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Legal Underpinnings of Business Law

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The aim of this paper is to discuss business structure and organization and how liability differs between each organizational form. Society has set standards that govern our interactions with others. In addition, though not often obvious to the naked eye, most businesses have standards that similar to one another in governing their activities and abilities to function continually. The state of origin joined with the type, scope, and form of business ultimately defines the standards by which a business will abide by. Looking at the various levels of responsibility dispersed to proprietors and partnerships aids in laying down the foundation for choosing the most applicable organization form recommended to graphically design and market a business.

It has been said that knowledge is a powerful possession for one to have. Successful business leaders that are armed with advanced levels of knowledge are more equipped to lead businesses to success. Organizational leaders must also possess some aspect of knowledge of business law in the modern world in order to function. “In fact, anyone that embarks on a professional career, whether in medicine, science, government, or accounting, will benefit from knowledge of contracts, real property law, landlord-tenant relationships and other significant legal matters.” (Clarkson & Miller, 2012) The research in this paper is focused on aspects of business law centered on the various levels of liability exposure that business leaders may face from litigation when there is a breach of contract. For the purpose of this research, a fictitious scenario has been created for this paper.

The fictitious scenario involves a breach of the contract lawsuit that is directed at Tinker & Tailor Home Security Services and all the business entities established under it. In an effort to identify the various levels of liability exposure, the paper will also include a brief analysis of the following forms of businesses that are established under Tinker & Tailor Home Security Services: (a) a sole proprietorship, (b) a general partnership, (c) limited partnership (LP), (c) a corporation, and (d) limited liability corporation (LLC). Additionally, a chart has been provided to give a brief synopsis that compares and contrasts various personal liability exposures that an owner would face as a result of the lawsuit. The findings in this research will give owners a better understanding as to the underpinnings of business law and how the need for it will better equip them to guide their companies to success and escape litigation that may have disastrous outcomes. An Analysis of Tinker’s Home Security Services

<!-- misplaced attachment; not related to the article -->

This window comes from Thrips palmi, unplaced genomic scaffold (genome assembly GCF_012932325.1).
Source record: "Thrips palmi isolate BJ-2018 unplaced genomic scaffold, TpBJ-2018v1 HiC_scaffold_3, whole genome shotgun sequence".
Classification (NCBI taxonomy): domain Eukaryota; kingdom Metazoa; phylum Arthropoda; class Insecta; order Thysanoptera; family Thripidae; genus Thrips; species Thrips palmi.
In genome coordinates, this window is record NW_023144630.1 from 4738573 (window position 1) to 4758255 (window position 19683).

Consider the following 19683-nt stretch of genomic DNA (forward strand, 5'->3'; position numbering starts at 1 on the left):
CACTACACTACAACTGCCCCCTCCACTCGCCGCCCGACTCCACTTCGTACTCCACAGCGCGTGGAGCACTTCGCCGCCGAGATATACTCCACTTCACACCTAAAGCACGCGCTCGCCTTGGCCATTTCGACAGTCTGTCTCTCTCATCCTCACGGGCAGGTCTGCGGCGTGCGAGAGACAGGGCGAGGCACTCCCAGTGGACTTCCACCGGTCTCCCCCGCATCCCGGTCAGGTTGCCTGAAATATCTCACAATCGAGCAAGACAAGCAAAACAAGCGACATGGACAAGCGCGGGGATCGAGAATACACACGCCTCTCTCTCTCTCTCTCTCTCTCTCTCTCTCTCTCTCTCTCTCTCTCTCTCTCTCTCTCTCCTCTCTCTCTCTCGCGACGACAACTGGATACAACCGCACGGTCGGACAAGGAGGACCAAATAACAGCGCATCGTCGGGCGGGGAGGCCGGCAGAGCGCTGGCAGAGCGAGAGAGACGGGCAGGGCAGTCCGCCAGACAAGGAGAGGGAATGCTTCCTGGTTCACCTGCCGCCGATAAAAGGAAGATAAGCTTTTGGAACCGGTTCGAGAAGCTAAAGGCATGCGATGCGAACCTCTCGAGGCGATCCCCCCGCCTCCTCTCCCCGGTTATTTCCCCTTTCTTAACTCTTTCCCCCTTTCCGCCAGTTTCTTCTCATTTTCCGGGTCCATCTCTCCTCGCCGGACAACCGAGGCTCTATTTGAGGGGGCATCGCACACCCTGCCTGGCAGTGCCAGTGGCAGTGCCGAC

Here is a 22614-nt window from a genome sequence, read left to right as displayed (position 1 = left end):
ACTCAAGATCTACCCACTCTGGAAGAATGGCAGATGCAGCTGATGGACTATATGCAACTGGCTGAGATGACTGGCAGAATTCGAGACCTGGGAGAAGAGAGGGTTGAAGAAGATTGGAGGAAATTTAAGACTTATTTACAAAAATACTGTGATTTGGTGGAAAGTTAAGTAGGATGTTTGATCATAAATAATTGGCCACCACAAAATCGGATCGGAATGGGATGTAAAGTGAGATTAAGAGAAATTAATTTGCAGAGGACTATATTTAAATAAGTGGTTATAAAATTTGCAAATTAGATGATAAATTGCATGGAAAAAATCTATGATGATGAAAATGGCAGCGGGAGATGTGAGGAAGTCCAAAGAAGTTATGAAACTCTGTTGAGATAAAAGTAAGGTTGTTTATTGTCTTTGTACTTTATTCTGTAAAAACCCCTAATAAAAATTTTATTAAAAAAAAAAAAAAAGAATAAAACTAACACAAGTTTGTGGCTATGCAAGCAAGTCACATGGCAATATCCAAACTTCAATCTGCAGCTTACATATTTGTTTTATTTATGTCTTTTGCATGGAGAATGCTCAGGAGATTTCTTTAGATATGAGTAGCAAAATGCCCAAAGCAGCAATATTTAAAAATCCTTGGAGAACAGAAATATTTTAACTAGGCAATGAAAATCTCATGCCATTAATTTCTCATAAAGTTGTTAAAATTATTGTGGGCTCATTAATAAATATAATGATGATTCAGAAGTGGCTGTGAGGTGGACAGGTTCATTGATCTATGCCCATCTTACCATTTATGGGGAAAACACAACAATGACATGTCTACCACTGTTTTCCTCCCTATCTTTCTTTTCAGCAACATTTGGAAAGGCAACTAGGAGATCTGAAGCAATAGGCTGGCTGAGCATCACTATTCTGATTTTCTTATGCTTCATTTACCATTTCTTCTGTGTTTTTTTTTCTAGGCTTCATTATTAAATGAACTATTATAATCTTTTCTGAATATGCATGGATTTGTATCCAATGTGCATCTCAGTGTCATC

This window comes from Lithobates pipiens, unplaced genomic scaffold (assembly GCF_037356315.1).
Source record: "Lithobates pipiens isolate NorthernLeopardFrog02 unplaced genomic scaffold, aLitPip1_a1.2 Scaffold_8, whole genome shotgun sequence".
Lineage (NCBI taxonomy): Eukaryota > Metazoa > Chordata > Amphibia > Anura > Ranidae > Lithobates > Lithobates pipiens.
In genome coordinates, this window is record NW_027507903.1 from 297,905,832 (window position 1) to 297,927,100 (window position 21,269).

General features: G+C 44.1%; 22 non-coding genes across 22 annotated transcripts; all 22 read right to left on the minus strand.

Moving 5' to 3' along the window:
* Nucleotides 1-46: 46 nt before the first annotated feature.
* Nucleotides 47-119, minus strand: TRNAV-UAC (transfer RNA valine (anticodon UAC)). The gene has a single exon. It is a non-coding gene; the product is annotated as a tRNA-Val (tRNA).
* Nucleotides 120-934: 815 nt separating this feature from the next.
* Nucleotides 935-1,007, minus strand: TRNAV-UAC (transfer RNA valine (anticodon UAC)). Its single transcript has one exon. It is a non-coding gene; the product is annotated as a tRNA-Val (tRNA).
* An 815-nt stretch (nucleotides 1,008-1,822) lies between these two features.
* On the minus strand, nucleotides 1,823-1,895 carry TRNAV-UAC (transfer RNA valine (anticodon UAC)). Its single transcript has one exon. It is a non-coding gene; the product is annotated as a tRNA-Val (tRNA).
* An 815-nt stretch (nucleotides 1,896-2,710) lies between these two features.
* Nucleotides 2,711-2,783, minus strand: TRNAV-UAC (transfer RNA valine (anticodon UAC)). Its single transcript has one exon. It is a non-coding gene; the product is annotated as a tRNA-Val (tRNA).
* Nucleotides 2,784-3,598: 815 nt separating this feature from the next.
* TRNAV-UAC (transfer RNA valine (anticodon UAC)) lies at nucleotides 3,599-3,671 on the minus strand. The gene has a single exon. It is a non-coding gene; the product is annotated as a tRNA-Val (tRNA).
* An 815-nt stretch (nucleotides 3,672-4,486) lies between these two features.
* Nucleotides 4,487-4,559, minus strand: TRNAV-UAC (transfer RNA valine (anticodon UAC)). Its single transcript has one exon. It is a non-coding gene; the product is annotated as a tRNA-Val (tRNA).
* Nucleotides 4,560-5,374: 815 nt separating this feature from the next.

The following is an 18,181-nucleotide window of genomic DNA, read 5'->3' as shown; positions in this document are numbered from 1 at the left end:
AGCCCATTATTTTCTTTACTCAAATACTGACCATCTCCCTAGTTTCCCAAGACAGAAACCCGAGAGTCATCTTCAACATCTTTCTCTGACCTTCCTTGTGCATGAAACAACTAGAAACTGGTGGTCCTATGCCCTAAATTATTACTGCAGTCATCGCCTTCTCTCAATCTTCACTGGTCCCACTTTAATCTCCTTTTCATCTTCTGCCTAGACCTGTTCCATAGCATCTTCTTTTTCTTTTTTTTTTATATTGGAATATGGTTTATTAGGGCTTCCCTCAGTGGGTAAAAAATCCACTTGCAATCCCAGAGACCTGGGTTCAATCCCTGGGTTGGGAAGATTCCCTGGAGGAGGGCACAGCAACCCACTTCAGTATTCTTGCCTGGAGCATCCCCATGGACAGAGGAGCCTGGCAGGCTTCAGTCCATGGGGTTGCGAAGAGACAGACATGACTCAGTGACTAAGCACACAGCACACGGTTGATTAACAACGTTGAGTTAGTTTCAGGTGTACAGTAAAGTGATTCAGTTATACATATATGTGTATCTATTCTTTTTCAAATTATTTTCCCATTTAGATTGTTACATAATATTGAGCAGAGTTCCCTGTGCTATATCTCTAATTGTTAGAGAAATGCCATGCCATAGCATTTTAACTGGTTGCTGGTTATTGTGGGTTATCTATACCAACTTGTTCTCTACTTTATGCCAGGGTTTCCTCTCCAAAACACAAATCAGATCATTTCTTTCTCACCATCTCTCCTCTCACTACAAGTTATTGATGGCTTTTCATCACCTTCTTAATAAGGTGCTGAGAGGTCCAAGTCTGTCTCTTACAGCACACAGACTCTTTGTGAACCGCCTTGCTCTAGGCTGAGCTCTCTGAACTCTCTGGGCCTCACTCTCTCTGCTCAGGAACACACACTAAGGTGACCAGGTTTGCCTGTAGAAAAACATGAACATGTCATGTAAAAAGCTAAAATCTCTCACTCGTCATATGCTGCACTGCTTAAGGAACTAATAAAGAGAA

There are five basic organizational forms recognized in the United States. Those forms include: the Sole Proprietorship, General Partnership, the Limited Partnership, the Corporation, and the Limited Liability Corporation. Each one of these organizational forms, grant both advantages and disadvantages to the business leader and organization. The fictitious business in this research is Tinker’s Home Security Service and each one of the entities under it is being sued for a breach of contract. “A breach of contract is considered failure of a party to perform to the specifications of a contract” (Seaquist, 2012)

By using the example of Tinker’s Home Security Services, Table 1, each business will be compared and contrasted based on the personal liability exposure of the principal owner as a result of being sued for breach of contract. Name of Business Entity Type of Business EntityPersonal Liability for Debts Tinker’s Home Security ServiceSole ProprietorshipSole Proprietor Tinker & Tailor’s Home Security Service General PartnershipPartners Tinker & Tailor’s Home Security ServiceLimited PartnershipGeneral Partner Tinker & Tailor’s Security Service, Inc.CorporationCorporation Tinker & Tailor’s Home Security Service, LLCLimited Liability CorporationLLC

Table 1
Tinker’s Home Security Service